New Delhi: In a replay of the April-May general election, a development and anti-corruption plank, propelled by Prime Minister Narendra Modi’s personal popularity, appears to have helped the Bharatiya Janata Party (BJP) cut across social barriers in Maharashtra and Haryana—states dominated by feudal, Dalit and community politics.

This the first time that the BJP has emerged as the single largest party in the Maharashtra and Haryana assemblies. And it has done so without major regional alliances or even a prominent state leader.

The party won 47 of the 90 assembly seats in Haryana and 122 seats out of the 288 constituencies in Maharashtra. In Haryana, the BJP got 33.2% of the votes and in Maharashtra 27.8%.

Executing a campaign strategy echoing from the general election, the BJP superimposed a national perspective on local issues in order to cut through potentially divisive social identities, raising issues like jobs, good governance, cleanliness, labour reforms and industrial growth.

“Modi is a great communicator and he connects with the young and old alike. By talking their language—about jobs, cleanliness, aspiration—he was successful in attracting them to vote for his party," said R.S. Yadav, a political science professor at Kurukshetra University in Haryana.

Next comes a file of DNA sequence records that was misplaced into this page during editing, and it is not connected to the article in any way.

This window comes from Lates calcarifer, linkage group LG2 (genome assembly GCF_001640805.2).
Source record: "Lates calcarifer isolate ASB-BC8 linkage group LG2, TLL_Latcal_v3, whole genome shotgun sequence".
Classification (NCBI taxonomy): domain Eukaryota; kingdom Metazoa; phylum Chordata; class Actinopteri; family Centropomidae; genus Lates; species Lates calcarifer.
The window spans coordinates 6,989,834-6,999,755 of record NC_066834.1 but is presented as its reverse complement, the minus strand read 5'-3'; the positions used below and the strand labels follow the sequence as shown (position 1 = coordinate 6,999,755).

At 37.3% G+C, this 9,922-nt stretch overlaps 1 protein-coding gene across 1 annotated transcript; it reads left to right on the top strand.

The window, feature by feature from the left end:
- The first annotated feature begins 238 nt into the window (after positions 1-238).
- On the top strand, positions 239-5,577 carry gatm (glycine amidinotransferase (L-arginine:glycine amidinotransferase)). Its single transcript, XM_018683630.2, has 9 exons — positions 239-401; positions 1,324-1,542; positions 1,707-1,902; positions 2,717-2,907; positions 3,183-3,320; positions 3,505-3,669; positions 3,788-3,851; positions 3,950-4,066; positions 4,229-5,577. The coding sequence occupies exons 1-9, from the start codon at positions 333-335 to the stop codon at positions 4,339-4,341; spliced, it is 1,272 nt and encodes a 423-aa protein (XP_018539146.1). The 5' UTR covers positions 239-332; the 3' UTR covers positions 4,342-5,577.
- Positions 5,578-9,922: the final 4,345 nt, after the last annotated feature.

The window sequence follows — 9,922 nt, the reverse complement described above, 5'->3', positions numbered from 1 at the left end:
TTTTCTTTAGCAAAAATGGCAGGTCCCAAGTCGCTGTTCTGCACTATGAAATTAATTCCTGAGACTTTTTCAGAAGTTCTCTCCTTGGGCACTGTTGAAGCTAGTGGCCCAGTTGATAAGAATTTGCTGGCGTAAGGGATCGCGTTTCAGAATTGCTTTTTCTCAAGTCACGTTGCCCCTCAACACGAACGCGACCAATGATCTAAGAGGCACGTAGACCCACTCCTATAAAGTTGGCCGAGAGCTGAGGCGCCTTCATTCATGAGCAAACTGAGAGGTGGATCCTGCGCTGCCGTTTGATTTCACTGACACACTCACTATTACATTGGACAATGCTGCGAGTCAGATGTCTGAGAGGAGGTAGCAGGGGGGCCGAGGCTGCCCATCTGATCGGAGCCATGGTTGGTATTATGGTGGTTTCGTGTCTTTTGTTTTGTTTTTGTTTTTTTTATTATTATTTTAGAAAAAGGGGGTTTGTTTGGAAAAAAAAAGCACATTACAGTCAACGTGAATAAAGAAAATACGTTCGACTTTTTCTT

“We have to free Haryana from corruption, muscle power and criminal elements… We want to encourage industry where there is scope of industrial development and encourage agriculture where there is scope for agro growth," Modi’s website www.narendramodi.in quoted him as saying at various rallies in Haryana.

Yadav said the state assembly elections show a continuation of the momentum generated by Modi at the general election. In Haryana, the fact that the BJP has come from almost nowhere in 2009 to forming a government on its own in 2014, is a testimony not to the party’s local influence but to the importance of national issues among voters in any state, he added.

The BJP won seven of the eight Lok Sabha seats it contested in Haryana in the 16th general election this year, polling 34.7% of the votes.

Broken down to the assembly level, the BJP led in 51 of the 72 assembly segments it contested. On Sunday, its performance was almost identical—it won 47 assembly seats.

There is a feeling in Haryana that the development projects executed by outgoing chief minister Bhupinder Singh Hooda were focused in a small number of areas such as Gurgaon and the Rohtak belt. In addition, youngsters think caste and money are pre-requisites for getting a job, Yadav said. They voted for BJP candidates because a strong leader like Modi came along, talking about employment and aspirations, he added.

However, Yadav said the party will need to build its cadre at the grass roots, which is still not strong in the state.

“Whether it’s Haryana or Maharashtra, people have rejected caste and regional biases while voting. They realized that only the BJP can give them good governance," said Bizay Sonkar Shastri, a national spokesperson of the BJP. “Over any other issue, our party has one national agenda—development, a strong economy, betterment of youth and poor."

BJP president Amit Shah told reporters on Sunday that voters in both the states supported the good governance and clean image of Modi.